14
Apr

HDD to SSD Upgrade MacBook Pro

If you demand a lot from your computer like I do, you may want to look into replacing your mechanical hard disk drive (HDD) with an SSD (Solid State Drive). The number one reason to switch is the the speed at which information is accessed and written can double, triple, or even quadruple, depending on what kind of SSD you have and the interface.

Some other reasons are that there are no moving parts on an SSD (less mechanical things to go wrong), and SSDs runs much cooler than your traditional spinning hard drive. They also consume less power (increasing battery life), make less noise and vibration, and there is never a need to defragment an SSD.[hr]

How Fast Is It Really?

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Oh, its fast. Using a spinning HDD with SATA II (3Gb/s) or SATA III (6Gb/s) connection, you can get read/write speeds of around 50-150MB/s give or take a few. If you are using an SSD with SATA II (3Gb/s), you can double that speed to consistently being over 200MB/s. If you are lucky enough to have a computer with SATA III (6Gb/s) capabilities and an SSD with SATA III (6Gb/s) capabilities, you can get speeds upwards of a whopping 500MB/s.

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What Is SATA II (3Gb/s) and SATA III (6Gb/s)?

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Stepping backwards a bit, SATA, or a Serial ATA II, is a computer bus interface that connects host bus adapters to mass storage devices like hard disk drives, SSDs, and optical drives. There have 3 revisions of SATA, SATA (1.5Gb/s), SATA II (3Gb/s), and SATA III (6Gb/s). Fortunately each one is backwards compatible, meaning a SATA III (6Gb/s) drive will fit in a SATA II (3Gb/s) slot, but will be limited to SATA II speeds.

The Gb/s stands for Gbit/second, meaning a SATA (1.5Gb/s) will max out at 150MB/s transfer rate, SATA II (3Gb/s) at 300MB/s, and SATA III (6Gb/s) 600MB/s. Now that is fast.

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How Can I Get SATA III Speeds?

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If you are like me and use a MacBook Pro, there is only one default way to use SATA III (6Gb/s), and that is where the main hard drive bay sits. There are PCI Express 2.0 cards that you can plug into your mother board if you are using a desktop with only SATA II. Check this out →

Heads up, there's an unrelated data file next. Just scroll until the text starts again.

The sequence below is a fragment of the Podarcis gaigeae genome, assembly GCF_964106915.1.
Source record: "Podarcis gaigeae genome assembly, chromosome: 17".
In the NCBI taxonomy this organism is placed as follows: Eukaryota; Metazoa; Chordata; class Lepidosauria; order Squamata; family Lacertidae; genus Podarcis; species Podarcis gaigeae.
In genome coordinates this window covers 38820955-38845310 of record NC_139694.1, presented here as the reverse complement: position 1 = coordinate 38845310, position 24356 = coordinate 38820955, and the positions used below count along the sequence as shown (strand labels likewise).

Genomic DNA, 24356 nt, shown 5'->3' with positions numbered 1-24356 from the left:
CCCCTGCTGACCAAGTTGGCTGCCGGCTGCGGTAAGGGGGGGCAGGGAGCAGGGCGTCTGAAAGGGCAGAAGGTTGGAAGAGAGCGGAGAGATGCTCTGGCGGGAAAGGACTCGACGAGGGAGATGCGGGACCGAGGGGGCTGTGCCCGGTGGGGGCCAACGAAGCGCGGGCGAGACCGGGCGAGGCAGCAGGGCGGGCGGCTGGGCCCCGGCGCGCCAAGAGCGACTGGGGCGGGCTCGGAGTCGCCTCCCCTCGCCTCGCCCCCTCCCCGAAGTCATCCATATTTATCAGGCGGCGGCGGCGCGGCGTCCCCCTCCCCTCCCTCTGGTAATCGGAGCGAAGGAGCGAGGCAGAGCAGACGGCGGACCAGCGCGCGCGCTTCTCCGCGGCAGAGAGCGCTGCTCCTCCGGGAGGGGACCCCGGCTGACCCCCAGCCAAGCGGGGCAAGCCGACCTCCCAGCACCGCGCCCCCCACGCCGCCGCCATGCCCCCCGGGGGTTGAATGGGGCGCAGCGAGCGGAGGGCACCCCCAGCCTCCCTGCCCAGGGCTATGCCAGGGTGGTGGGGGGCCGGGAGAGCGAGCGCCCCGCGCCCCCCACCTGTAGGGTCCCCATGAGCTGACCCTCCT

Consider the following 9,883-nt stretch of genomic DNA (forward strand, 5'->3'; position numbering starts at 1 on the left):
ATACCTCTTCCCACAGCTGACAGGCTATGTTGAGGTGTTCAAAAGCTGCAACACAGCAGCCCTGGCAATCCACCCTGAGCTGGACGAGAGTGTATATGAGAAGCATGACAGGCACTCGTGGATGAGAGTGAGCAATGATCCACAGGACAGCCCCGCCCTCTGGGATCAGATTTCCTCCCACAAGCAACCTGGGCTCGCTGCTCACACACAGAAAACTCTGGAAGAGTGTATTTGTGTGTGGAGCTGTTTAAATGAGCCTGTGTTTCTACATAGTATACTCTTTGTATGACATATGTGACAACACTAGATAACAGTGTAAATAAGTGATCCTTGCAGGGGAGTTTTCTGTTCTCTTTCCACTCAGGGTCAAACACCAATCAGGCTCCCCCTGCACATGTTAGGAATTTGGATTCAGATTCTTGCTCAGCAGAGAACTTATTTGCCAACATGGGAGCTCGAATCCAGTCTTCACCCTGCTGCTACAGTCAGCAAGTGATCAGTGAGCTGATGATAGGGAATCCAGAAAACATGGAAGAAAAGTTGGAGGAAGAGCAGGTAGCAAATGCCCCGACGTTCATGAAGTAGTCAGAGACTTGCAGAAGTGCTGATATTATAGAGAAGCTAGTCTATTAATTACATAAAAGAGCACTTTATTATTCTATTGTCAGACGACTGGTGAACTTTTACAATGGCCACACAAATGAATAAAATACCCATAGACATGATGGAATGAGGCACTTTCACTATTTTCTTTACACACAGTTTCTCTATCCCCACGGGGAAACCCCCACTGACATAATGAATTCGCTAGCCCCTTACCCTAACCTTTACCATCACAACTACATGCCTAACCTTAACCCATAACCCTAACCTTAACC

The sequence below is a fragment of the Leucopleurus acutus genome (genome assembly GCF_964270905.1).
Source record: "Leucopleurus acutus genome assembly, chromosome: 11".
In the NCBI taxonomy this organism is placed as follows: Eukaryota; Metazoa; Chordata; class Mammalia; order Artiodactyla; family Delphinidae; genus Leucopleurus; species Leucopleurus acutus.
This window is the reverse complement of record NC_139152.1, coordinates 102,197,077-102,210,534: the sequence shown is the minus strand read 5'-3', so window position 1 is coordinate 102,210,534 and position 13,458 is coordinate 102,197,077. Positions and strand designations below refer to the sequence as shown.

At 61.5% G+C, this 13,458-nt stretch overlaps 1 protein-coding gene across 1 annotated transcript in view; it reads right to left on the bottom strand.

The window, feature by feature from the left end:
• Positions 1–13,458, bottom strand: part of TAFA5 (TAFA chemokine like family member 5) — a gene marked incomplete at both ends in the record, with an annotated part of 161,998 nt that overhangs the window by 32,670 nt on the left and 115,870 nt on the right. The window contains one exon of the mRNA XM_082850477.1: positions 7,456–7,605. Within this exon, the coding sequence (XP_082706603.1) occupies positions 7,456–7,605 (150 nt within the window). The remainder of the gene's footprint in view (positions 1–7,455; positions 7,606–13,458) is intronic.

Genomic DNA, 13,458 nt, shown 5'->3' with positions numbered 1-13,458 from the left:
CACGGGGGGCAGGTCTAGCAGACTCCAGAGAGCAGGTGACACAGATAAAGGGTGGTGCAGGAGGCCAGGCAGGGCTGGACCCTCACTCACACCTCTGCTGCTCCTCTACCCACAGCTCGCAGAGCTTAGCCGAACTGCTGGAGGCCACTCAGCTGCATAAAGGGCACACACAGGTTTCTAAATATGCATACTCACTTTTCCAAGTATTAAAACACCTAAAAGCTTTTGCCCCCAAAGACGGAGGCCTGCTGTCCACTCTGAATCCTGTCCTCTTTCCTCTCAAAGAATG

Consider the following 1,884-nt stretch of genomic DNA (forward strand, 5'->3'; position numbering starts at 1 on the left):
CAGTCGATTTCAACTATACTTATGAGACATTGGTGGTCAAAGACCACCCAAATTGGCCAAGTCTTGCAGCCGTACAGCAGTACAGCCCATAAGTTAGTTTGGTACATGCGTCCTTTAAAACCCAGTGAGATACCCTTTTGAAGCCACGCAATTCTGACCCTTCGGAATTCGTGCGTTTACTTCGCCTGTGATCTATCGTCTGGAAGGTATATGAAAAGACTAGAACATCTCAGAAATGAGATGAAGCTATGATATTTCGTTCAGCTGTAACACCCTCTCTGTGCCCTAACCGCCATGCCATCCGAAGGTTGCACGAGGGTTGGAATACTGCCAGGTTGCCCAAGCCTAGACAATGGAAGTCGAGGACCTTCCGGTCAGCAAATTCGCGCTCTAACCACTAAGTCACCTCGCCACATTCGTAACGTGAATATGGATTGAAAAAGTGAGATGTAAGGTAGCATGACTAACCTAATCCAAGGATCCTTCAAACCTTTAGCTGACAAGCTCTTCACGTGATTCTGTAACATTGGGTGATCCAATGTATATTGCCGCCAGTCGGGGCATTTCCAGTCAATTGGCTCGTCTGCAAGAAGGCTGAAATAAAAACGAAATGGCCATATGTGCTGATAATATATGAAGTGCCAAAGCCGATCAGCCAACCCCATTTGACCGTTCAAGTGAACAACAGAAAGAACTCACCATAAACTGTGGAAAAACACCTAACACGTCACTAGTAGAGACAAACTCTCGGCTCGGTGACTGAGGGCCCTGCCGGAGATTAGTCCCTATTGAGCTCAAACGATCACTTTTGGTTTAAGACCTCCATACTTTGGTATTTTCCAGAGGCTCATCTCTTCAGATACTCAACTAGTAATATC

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3.5″ to 2.5″ Form Factor

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Looking into what drives are the best, I ran into my first problem. Because I am installing my drive on my MacBook Pro (early 2011), I can relatively easily swap out an SSD with the HDD that is in there. If you are using a Mac Pro tower, the 4 HD SATA II bays are made for a 3.5″ form factor. Most SSDs are a 2.5″ form factor. How do you solve this?

There are a variety of companies producing these and you can possibly find them cheaper, but this one is a sure bet because it is specifically made for this purpose. Yes, it is a piece of plastic for $20, but it is something you will really need to secure your new SSD appropriately in your Mac Pro (if you have one). Check It Out →

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Of course, if you have a machine with a 2.5″ form factor to begin with (MacBooks and most laptops), this is a non-issue.

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Now To The SSD Iteself

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For the SSD, I decided to go with NewEgg and got an Intel 520 Series Cherryville 180GB SSD. Check it out →

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I decided to go with the SATA III version, as it would roughly triple my speed of the read/write. If you can afford it, I would suggest getting a SATA III SSD.

Again, if you have a newer MacBook Pro, you have SATA III on the main HDD. You can clone that drive to an SSD and make the swap. If the SSD is SATA III, you will get the optimal rates.

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Cloning Your Old Drive To Your SSD

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There are two dynamite ways to clone your drive:

Use a free program called Super Duper. It allows you to freely make a clone of your drive.

Carbon Copy Cloner is paid ($50), but it offers a variety of other features that can be extremely useful like seclective backing up if you only want some data cloned.

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My Final Step

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I put my cloned SSD into the SATA III slot on my MacBook Pro. It worked beautifully and was amazingly more responsive than a traditional spinning drive.

I also took this one step further installing my old HD into the slot where the DVD player once was. Here is an attachment to help you with that as well as some handle screwdrivers in the packet!

If you have any other methods of doing this, or better ways, please feel free to comment and share your experience. I was looking all around the Internet for blog posts about this, so I would like this one to have a plethora of information available for people looking to do this.

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